The artist in residence programme invites established artists to spend a length of time with particular patient groups. The residency gives artists the chance to develop their work whilst offering patients the opportunity to engage in artistic projects. Previous artists have included Anne Harild and Zarina Bhimji.
in collaboration with Studio Voltaire
April 2021- March 2022
Sunil Gupta will embark on a twelve–month residency set within Imperial College Healthcare NHS Trust’s adult HIV Clinic at St. Mary’s Hospital, London. Working closely with hospital staff and patients, Gupta will ask questions about one of the major institutions that plays a role in defining gender and sexuality and collaborate with patients to explore their healthcare experiences as part of their care. The residency will lead to a series of works and a public programme of workshops and events. This residency is a collaborative project between Studio Voltaire and Imperial Health Charity and has received additional funding from Arts Council England.
Sunil Gupta (b. 1953, New Delhi India) is a photographer, writer and curator. He has exhibited internationally and published several books, including Christopher Street, 1976 (Stanley/Barker 2018) and Queer (Vadehra Art Gallery/Prestel 2011). His work is in many public collections, including the Museum of Modern Art (NY, USA) Tate Britain (UK), Philadelphia Museum of Art (USA), Tokyo Metropolitan Museum of Photography (Japan), Arts Council of Great Britain (UK) and Harvard University (Massachusetts, USA). A forthcoming retrospective ‘From Here to Eternity’ opens at The Photographers’ Gallery in Autumn 2020. He is represented by Hales Gallery, Stephen Bulger Gallery and Vadehra Art Gallery.
For over 25 years, Studio Voltaire’s pioneering public programmes of exhibitions, participation projects, live events and off–site commissions has gained an international reputation. Studio Voltaire has an outstanding track record of supporting artists at a pivotal stage in their careers, championing emerging and under represented artists whilst placing a great emphasis on risk–taking and experimentation. Many commissions are an artist’s first solo exhibition in London.
Sunil Gupta, From the tape–slide project London Gay Switchboard, 1980.
35mm slides transferred to digital media for ‘Keywords’, INIVA/Tate Liverpool, 2013-14.
Image courtesy the artist and Hales Gallery, Stephen Bulger Gallery and Vadehra Art Gallery. © Sunil Gupta. All Rights Reserved, DACS 2020.
Jasleen Kaur and Katie Schwab
in collaboration with Serpentine Galleries
Over the course of 2019/20, artists Jasleen Kaur and Katie Schwab will work closely with
staff and patients at Imperial College Healthcare Trust, thinking through questions around
frailty and ageing, care and healthcare, and the NHS today. The residency will explore
intersections between arts and health, working alongside a Trust wide ‘Frailty Project’. The
Frailty project is a programme seeking to improve older patients’ pathways through the
hospital system whilst working with staff to increase their confidence and skills in caring for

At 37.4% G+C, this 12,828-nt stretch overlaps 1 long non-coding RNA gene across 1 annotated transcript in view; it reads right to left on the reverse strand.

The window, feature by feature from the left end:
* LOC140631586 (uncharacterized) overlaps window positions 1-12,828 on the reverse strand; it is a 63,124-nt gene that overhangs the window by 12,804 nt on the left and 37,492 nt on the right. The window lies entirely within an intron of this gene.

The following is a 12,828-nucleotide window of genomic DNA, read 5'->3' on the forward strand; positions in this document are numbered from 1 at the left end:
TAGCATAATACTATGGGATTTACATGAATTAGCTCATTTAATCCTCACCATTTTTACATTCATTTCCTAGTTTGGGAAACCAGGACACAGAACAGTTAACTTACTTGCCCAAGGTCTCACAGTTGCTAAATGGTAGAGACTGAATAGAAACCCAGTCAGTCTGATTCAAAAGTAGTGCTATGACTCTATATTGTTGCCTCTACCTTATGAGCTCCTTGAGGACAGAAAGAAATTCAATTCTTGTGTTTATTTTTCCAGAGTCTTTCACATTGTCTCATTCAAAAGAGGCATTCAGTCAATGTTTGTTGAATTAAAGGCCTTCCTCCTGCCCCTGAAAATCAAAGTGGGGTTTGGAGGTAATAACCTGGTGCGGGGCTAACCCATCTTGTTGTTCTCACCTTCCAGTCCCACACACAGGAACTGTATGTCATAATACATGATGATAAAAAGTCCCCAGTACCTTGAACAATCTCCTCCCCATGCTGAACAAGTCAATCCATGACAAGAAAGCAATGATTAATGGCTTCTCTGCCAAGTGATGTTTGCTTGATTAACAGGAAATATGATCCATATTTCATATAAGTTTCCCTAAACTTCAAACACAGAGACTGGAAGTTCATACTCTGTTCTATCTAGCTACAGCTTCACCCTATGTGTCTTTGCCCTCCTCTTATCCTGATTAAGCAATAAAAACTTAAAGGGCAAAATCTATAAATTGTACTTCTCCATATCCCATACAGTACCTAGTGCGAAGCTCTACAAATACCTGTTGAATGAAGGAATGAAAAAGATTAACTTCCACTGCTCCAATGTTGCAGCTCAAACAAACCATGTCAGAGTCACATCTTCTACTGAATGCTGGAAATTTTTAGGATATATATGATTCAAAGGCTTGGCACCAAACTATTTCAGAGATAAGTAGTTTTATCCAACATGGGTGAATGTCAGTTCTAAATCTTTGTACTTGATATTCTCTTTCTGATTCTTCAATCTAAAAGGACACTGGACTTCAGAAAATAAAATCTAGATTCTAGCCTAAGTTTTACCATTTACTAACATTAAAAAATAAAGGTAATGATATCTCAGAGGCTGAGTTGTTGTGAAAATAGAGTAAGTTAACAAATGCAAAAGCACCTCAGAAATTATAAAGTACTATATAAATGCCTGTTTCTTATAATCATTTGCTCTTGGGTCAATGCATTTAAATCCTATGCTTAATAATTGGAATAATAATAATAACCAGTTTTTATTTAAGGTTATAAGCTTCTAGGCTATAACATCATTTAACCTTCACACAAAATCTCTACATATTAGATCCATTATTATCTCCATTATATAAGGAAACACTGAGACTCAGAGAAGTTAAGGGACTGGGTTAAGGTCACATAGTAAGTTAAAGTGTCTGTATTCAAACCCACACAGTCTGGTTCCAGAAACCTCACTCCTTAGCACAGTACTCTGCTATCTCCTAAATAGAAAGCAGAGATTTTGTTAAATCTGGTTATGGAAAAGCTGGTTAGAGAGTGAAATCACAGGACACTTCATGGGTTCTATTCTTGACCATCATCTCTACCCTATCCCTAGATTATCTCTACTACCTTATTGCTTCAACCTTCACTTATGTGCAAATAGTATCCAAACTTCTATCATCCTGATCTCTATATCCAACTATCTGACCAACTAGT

Jasleen Kaur (b.1986, Glasgow) is an artist currently living and working in London. Her work
is an ongoing exploration into the malleability of culture and the layering of social histories
within the material and immaterial things that surround us. Her practice examines the
hierarchy of histories and labour using a range of mediums and methods including
sculpture, video, conversation and cooking.
Katie Schwab’s practice interweaves personal, social, and craft-based histories, often
drawing from traditions of living, making and working collectively. Spanning exhibition-
making, design commissions, printed resources and workshops, she works across arts,
learning and community contexts to explore the ways in which manual and social forms of
production can develop within shared spaces.
Navine G. Khan-Dossos
Over six months in 2018, artist Navine G. Khan-Dossos held workshops with young patients in the Paediatric department at St Mary’s Hospital, as well as at The Showroom. Together, they made a series of collages looking at the relationship between colours, and thought about what colours they would like to see on the hospital’s walls, ceilings, doors and furniture.
POLYCHROMY PLAYS is a functional colour palette generated from these discussions, collages and paintings, which can be potentially used in the future. It was made by giving the patients agency in their environment, and allowing them to imagine ways to improve the spaces in which they found themselves for short, long, or intermittent stays. They, better than anyone else, know what it is like to spend time in these spaces and should be part of the dialogue about how to improve the way they feel during their treatment. Colour has an important role to play in this discussion.
The POLYCHROMY PLAYS palette comprises both the colours and names given to each shade. These include a wide range of inspirations, from inside and outside the hospital, feelings, foods, politics and bodily functions. They are sometimes light and playful and sometimes transgressive and troubling, showing that it is important to involve the light and the dark sides of hospital experience as a more holistic way to consider the reality of the environment. The colours use the NCS reference system so that future designers, architects, and artists working in the hospital can work with the exact shades picked by the patients.
The final artwork was printed as a limited edition poster and distributed across the St Mary's site. It is available to download here.
This residency was a collaboration between Imperial Health Charity’s artist in residence programme and The Showroom’s Communal Knowledge programme, which invites artists and other cultural producers to work with community groups, organisations and individuals from the neighbourhood.